But did it?

“I never let that affect me,” he said.

There are throws and plays he would want back. Poor mechanics on one. Too much zip – like a pitcher grooving a heater down the plate when taking a little bit off might have done the trick – on another. The angle of his throwing elbow – too high, too low, too hot, too cold – was all over the place. Everything Wimbush seemingly learned about the position went out the window.

Nothing worked.

Sometimes, an explanation as to why is pretty simple.

“Sometimes you just don’t have a good game,” Wimbush said. “That was one of those days.”

But one of those days can’t happen, not for this program, not for this quarterback. Not as a junior who’s supposed to get it. Still, it’s understandable that Wimbush might respond the way he did being in that type of position for the first time in his Notre Dame career. But acceptable? No way.

“He obviously didn’t perform at the level that he wants to perform at, and that he quite frankly needs to perform at,” Kelly said. “You take this as an opportunity to learn, how your preparation prepares you for big games.

“You never like to learn lessons in losses, but I think he gained a lot of understanding of what he needs to do to lead this football team.”

Being better

No way will Wimbush’s college career be defined by what he didn’t do against Miami. Yet the coming weeks will be key. He was nowhere near good enough when borderline greatness was required. But can he be against Navy? Against Stanford? In a possible New Year’s Six bowl game? When a lot of the eyes are on him?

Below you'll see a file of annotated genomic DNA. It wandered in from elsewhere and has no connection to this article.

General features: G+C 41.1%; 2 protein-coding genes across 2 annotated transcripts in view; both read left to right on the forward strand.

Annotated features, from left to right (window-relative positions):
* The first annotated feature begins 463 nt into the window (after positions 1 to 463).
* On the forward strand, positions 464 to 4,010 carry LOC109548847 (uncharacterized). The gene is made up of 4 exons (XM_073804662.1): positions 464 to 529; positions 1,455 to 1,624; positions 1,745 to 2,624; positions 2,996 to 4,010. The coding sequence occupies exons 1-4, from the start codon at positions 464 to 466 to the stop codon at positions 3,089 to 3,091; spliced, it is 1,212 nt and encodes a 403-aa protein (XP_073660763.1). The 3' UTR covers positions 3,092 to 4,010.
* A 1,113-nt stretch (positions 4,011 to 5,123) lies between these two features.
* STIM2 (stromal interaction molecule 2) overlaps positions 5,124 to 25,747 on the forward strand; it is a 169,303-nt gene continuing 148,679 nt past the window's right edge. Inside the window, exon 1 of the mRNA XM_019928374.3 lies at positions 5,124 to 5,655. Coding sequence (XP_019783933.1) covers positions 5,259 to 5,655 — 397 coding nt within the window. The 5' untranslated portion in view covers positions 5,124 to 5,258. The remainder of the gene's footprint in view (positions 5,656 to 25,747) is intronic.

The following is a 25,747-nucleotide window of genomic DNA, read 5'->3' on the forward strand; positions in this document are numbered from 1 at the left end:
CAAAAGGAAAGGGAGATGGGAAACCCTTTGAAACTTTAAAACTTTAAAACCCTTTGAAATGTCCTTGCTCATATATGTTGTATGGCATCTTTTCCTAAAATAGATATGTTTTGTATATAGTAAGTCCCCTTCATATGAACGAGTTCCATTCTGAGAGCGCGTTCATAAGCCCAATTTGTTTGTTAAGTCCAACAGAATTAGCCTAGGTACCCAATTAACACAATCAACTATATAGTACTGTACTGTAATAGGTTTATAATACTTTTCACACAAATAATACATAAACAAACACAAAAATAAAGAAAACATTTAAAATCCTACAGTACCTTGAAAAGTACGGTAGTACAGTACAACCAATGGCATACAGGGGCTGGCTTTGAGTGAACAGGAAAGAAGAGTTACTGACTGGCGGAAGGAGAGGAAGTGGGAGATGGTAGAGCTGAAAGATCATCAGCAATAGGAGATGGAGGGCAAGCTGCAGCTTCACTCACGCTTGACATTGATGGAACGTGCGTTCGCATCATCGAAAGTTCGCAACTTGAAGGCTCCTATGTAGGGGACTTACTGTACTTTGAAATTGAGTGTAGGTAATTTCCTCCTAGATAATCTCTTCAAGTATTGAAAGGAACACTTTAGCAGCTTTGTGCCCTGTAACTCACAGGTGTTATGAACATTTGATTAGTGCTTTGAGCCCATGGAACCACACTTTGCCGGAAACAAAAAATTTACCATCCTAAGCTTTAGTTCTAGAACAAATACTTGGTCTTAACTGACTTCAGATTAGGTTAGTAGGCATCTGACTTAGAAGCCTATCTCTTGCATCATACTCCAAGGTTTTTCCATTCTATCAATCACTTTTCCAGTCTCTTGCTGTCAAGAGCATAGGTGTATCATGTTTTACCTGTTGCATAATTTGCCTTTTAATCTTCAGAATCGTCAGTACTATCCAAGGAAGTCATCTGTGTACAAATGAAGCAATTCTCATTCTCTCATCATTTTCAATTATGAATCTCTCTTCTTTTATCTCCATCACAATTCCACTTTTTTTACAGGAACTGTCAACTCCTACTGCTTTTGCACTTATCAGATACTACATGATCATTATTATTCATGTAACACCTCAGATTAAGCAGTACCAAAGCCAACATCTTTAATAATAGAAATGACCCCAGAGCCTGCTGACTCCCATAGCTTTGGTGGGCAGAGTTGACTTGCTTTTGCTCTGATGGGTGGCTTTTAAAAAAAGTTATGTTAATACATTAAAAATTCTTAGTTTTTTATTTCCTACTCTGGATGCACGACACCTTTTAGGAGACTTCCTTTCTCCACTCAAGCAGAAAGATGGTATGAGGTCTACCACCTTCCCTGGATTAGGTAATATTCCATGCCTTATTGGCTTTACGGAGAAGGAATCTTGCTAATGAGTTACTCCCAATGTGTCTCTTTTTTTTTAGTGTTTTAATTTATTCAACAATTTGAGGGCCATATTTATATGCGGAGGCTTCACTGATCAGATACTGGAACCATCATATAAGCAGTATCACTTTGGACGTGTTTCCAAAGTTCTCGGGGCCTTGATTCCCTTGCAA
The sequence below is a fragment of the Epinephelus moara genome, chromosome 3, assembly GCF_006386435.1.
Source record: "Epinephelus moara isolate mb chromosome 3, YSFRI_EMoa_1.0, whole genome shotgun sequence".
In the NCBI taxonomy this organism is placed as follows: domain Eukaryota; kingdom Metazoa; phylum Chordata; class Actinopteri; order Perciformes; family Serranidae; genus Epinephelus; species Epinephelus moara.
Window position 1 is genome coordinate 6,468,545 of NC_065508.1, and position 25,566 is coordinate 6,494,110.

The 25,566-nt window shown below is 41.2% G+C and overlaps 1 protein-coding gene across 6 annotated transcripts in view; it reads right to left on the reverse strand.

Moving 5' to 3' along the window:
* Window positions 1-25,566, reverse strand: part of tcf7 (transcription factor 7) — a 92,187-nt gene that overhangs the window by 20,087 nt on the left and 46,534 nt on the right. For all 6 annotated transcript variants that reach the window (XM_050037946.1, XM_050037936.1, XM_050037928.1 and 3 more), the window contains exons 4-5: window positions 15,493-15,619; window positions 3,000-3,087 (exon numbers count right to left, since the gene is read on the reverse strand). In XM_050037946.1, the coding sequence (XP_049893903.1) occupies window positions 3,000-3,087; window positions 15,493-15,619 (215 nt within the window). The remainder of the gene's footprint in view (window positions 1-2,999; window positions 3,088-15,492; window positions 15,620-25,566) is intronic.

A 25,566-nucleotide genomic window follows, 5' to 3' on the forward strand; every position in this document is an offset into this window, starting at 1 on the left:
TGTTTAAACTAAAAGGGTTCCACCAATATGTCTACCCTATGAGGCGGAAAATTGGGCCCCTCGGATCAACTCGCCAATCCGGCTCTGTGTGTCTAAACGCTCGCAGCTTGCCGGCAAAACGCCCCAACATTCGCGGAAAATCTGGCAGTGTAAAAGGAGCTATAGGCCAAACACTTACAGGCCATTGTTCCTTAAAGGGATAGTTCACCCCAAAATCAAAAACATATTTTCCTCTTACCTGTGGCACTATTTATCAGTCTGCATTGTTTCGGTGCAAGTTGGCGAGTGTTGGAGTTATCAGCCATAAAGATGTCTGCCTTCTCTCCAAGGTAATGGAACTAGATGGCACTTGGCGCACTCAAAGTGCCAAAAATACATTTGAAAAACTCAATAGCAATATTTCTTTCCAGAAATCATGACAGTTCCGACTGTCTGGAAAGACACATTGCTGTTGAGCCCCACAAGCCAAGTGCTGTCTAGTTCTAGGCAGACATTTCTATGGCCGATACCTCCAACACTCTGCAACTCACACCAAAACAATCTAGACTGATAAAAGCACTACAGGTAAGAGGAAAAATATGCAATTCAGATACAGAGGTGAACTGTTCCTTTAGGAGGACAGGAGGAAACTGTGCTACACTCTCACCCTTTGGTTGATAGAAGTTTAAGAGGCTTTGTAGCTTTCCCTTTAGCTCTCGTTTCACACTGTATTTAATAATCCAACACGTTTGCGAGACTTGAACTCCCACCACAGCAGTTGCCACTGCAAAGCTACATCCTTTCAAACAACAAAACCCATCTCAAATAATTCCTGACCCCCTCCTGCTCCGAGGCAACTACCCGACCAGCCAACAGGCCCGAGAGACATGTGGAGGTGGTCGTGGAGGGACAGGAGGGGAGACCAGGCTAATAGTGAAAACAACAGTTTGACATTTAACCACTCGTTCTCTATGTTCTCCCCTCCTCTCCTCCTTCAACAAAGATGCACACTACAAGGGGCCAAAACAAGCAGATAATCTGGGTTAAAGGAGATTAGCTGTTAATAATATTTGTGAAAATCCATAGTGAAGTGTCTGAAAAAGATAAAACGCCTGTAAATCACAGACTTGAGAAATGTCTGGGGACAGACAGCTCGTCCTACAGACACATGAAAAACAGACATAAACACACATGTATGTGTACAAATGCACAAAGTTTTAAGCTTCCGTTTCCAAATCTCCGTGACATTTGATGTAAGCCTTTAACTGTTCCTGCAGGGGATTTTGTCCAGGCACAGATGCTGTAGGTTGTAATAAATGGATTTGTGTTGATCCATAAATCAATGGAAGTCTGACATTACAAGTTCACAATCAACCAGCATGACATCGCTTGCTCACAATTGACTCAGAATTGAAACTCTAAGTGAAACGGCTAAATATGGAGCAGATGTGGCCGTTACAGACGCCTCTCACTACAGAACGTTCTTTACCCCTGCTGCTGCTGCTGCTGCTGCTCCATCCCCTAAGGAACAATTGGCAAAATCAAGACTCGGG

Can he elevate his game when the stage is big?

When the time comes, he better be better.

“How is he going to handle adversity? Does he have the grit necessary? Does he have the passion and perseverance?” Kelly wondered. “I think he does, but we’re learning, as you are.

“We’ll find out a lot about him as he bounces back. I think he’s going to bounce back really well. He’s going to get a chance to show everybody on Saturday.”

It won’t be easy. Playing Navy is a unique experience on both sides of the ball. Defensively, the Irish have to be disciplined and attention to detail and focused to stop an option attack that likes to chew up yards and time on the clock. Defensively, other teams get worn down. As do opposing offenses, mainly because they have so few chances, and feel like they have to make a play right here and right now. A year ago, Navy allowed Notre Dame a mere six possessions. The Irish got the ball twice in the first and second quarters. Once in the third. Once in the fourth. That’s it. There was a lot of standing around and watching and waiting. When Wimbush and the offense finally gets their chance, they better be good. Have to be. A three-and-out may keep them on the sideline another three, four, five minutes.

“It’s paramount that we’re able to take advantage of every opportunity, every possession that we get and put points up on the board,” Wimbush said. “It’s back to the fundamentals and doing the little things.”

Coming off a big loss hasn’t changed Wimbush’s view of the big picture. With no conference championship game available, the main goal for Notre Dame every season is simple – win a national championship. The Irish have two losses with two weeks to play.

What’s the motivation?

“To win a national championship,” Wimbush said in all seriousness. “You really don’t know what’s going to happen (but) whatever happens, happens.

“This team is motivated. We still know we have a chance.”

Time for Wimbush to do what he didn’t do last time out – make the most of it.

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Twitter: @tnoieNDI